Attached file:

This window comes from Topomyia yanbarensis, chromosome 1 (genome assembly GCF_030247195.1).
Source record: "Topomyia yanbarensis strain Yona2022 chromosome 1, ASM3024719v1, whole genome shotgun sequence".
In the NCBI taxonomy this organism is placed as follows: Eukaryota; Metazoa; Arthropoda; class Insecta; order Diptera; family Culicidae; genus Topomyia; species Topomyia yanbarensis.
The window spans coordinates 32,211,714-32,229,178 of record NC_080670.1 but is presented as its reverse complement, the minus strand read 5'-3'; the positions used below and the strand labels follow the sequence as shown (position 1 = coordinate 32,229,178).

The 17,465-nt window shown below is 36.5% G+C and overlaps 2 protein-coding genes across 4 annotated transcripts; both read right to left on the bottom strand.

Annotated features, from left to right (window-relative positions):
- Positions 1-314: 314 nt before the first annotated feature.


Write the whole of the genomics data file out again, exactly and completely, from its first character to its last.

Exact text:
This window comes from Topomyia yanbarensis, chromosome 1 (genome assembly GCF_030247195.1).
Source record: "Topomyia yanbarensis strain Yona2022 chromosome 1, ASM3024719v1, whole genome shotgun sequence".
In the NCBI taxonomy this organism is placed as follows: Eukaryota; Metazoa; Arthropoda; class Insecta; order Diptera; family Culicidae; genus Topomyia; species Topomyia yanbarensis.
The window spans coordinates 32,211,714-32,229,178 of record NC_080670.1 but is presented as its reverse complement, the minus strand read 5'-3'; the positions used below and the strand labels follow the sequence as shown (position 1 = coordinate 32,229,178).

The 17,465-nt window shown below is 36.5% G+C and overlaps 2 protein-coding genes across 4 annotated transcripts; both read right to left on the bottom strand.

Annotated features, from left to right (window-relative positions):
- Positions 1-314: 314 nt before the first annotated feature.